You asked for:
"......the note of a meeting with a member of forwomen.scot which meeting was referred to in the Scottish Government’s consultation on a draft Gender Recognition Reform (Scotland) Bill, in Annex J, the Equality Impact Assessment."
I enclose a copy of the note of the meeting referred to.
While our aim is to provide information whenever possible, in this instance we are unable to provide some of the information you have requested because exemptions under sections 38(1)(b) (personal information of third party) and section 30(c) (prejudice to effective conduct of public affairs) of FOISA apply to that information. The reasons why those exemptions apply are explained below.
Reasons for not providing information
An exemption applies
An exemption under section 38(1) of FOISA applies to some of the information you have requested, because it is personal data of a third party, in that it consists of the names of individuals and disclosing it would contravene the data protection principles in Article 5(1) of the General Data Protection Regulation and in section 34(1) of the Data Protection Act 2018.
This exemption is not subject to the ‘public interest test’, so we are not required to consider if the public interest in disclosing the information outweighs the public interest in applying the exemption.
An exemption applies, subject to the public interest test
An exemption under section 30(c) (prejudice to the effective conduct of public affairs) of FOISA applies to some of the information you have requested. This exemption is subject to the ‘public interest test’. It is essential for Ministers and officials to be able to communicate and meet with external stakeholders, sometimes in confidence, on a range of issues, including in relation to the development of policy for gender recognition reform. Disclosing the full content of these communications or views expressed in meetings, particularly without the consent of the stakeholder attending, is likely to undermine trust in the Scottish Government and will substantially inhibit communications on this type of issue in the future. Stakeholders will be reluctant to participate in meetings and provide their views fully and frankly if they believe that all of their views are likely to be made public, including where these discussions relate to a sensitive or controversial matter such as gender recognition reform. This would significantly harm the Government’s ability to carry out many aspects of its work, and could adversely affect its ability to gather all of the evidence it considers is needed to make fully informed decisions.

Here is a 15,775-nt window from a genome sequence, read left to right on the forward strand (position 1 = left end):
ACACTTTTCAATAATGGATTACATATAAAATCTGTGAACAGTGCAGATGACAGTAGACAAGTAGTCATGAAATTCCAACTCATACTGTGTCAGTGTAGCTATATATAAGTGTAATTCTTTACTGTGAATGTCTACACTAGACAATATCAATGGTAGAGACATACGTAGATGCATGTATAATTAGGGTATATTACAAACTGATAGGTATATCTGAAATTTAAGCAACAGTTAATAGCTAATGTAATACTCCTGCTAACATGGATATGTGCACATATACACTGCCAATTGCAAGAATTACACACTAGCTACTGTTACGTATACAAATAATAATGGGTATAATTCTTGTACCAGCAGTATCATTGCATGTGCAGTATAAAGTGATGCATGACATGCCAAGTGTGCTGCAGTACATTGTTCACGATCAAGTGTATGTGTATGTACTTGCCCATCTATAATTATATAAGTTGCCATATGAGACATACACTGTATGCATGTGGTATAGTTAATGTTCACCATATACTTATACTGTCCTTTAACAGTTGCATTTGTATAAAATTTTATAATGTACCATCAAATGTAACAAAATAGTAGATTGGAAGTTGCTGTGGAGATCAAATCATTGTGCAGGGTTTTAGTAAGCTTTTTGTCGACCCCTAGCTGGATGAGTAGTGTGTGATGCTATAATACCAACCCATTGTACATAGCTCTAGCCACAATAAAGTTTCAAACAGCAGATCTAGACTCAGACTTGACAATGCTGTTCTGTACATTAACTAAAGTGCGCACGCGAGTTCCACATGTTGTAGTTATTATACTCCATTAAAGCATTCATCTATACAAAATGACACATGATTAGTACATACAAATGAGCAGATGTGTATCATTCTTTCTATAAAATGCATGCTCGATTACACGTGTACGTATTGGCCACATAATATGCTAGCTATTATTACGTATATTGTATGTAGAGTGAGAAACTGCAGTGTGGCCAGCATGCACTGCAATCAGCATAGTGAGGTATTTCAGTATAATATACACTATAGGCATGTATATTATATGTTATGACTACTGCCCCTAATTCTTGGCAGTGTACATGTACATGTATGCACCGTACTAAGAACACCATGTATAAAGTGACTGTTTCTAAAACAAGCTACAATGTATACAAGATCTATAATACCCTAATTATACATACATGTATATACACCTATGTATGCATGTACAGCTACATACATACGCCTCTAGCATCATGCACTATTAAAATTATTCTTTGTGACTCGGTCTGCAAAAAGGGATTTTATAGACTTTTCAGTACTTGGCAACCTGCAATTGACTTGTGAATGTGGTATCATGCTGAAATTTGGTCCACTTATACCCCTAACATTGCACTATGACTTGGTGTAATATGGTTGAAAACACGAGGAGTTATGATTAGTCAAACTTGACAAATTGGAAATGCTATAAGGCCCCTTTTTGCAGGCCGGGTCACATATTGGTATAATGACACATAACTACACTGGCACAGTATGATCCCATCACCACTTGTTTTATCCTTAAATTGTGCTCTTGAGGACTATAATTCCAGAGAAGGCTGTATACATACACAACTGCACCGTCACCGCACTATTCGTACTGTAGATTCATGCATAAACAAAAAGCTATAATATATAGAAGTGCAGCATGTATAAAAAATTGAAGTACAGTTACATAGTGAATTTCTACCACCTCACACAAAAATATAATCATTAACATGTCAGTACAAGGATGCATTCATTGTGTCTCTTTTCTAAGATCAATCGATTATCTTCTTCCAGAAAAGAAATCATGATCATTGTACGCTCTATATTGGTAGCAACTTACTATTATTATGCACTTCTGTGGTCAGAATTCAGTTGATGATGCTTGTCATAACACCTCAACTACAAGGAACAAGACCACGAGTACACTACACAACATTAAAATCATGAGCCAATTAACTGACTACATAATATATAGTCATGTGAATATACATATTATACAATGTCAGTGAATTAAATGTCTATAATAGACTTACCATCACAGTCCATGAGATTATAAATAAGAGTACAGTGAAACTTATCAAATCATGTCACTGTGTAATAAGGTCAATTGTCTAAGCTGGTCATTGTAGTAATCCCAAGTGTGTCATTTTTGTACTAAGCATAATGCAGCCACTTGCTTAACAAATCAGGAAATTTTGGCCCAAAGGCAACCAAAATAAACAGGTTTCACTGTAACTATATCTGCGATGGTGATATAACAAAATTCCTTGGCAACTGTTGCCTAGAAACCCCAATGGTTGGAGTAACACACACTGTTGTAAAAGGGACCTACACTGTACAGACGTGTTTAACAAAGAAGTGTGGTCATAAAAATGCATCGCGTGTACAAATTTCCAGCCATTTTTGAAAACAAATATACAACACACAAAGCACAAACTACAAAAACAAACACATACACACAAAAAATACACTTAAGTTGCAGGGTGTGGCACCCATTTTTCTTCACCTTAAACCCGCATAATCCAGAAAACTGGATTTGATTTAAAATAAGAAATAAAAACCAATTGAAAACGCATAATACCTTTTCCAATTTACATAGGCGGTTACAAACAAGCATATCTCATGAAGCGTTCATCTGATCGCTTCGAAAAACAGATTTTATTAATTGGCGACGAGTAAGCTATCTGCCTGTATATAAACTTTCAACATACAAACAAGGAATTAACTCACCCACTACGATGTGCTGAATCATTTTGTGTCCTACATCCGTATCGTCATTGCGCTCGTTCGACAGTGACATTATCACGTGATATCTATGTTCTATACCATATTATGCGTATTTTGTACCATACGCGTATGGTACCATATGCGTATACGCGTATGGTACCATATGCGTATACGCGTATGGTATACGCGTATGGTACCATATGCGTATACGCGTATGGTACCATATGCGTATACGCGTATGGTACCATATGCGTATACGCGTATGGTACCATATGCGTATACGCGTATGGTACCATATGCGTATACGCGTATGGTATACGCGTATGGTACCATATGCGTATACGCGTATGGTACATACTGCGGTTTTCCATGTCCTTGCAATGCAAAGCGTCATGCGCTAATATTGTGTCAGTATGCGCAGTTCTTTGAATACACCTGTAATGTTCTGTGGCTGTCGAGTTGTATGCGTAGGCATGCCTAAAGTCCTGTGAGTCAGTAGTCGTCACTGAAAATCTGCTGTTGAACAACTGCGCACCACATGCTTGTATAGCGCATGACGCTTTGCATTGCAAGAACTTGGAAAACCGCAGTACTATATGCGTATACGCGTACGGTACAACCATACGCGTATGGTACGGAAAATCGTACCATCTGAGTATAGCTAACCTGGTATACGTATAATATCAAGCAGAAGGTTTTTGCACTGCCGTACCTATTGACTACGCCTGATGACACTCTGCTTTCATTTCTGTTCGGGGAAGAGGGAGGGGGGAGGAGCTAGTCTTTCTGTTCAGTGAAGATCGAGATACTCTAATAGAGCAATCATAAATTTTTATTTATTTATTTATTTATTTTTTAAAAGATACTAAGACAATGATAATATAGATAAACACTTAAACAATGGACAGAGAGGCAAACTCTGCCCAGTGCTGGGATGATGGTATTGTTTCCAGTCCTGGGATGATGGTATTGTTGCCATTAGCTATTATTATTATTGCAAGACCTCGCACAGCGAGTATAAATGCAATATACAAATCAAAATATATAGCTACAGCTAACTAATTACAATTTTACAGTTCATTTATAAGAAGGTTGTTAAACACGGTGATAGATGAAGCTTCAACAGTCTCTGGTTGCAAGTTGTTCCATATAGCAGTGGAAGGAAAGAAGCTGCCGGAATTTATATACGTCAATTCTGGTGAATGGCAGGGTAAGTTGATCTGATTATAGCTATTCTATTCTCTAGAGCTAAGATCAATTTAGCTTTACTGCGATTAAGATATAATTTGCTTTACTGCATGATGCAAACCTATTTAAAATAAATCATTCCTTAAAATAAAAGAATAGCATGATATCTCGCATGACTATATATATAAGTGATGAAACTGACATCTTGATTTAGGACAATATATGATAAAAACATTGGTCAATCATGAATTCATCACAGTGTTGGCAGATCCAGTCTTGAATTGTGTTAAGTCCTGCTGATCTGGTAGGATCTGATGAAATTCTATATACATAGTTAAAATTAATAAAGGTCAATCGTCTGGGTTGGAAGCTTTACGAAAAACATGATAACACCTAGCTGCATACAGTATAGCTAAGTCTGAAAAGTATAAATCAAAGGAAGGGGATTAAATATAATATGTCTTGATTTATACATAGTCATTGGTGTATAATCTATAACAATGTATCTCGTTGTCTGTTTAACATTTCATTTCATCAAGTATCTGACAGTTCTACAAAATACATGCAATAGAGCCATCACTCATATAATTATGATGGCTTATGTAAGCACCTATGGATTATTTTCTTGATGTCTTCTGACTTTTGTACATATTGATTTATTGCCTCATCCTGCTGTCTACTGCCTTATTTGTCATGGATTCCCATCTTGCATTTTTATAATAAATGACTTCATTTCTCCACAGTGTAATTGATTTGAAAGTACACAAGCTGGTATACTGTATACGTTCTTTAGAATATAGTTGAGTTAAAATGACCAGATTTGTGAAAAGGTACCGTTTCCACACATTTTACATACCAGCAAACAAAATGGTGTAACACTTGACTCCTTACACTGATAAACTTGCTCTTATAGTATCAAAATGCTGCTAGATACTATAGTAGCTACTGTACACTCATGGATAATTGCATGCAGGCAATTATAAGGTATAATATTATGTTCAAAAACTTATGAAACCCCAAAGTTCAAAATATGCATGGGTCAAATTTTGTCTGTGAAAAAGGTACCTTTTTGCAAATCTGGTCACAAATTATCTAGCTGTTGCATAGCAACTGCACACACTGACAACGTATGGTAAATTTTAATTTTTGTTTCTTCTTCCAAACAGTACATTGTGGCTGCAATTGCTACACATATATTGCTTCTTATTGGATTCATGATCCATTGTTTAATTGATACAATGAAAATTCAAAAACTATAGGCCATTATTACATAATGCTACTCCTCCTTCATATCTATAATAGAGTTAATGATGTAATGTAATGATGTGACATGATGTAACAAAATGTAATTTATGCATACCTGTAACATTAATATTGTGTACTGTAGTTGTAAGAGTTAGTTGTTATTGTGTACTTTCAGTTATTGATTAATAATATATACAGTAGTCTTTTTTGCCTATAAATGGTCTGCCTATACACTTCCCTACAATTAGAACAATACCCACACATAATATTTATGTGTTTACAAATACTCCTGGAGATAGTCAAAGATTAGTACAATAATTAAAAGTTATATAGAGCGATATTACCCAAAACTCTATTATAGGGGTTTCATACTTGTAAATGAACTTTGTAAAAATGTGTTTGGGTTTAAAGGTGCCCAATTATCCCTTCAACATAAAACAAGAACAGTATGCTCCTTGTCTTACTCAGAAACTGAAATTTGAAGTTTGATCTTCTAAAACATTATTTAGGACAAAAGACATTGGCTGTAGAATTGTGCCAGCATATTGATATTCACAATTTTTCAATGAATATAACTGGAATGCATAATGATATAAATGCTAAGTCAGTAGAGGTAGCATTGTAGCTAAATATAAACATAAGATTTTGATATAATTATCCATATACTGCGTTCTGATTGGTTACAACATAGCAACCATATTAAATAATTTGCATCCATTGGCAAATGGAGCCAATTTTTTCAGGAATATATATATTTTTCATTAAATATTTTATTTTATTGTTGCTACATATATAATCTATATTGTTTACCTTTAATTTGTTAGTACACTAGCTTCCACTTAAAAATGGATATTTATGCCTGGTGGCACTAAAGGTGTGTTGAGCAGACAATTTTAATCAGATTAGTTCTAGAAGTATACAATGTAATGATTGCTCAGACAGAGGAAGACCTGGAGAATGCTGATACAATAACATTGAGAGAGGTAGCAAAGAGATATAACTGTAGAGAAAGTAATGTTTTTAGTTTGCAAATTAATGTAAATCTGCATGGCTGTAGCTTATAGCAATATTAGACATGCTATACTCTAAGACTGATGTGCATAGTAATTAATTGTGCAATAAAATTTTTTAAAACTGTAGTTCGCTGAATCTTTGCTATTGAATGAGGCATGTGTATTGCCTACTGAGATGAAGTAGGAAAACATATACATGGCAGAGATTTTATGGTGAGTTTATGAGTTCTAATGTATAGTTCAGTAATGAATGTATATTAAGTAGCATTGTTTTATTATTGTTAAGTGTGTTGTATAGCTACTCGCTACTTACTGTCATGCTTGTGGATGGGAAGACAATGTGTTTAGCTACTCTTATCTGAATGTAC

This exemption is subject to the ‘public interest test’. Therefore, taking account of all the circumstances of this case, we have considered if the public interest in disclosing the information outweighs the public interest in applying the exemption. We have found that, on balance, the public interest lies in favour of upholding the exemption. We recognise that there is some public interest in release as part of open, transparent and accountable government, and to inform public debate.
However, there is a greater public interest in allowing Ministers and officials a private space within which to communicate and meet with external stakeholders as part of the process of gathering information, and exploring and refining the Government’s position on gender recognition reform.
The Scottish Government is committed to publishing all information released in response to Freedom of Information requests. View all FOI responses at http://www.gov.scot/foi-responses.
Please quote the FOI reference
Central Enquiry Unit
Phone: 0300 244 4000
The Scottish Government
St Andrews House
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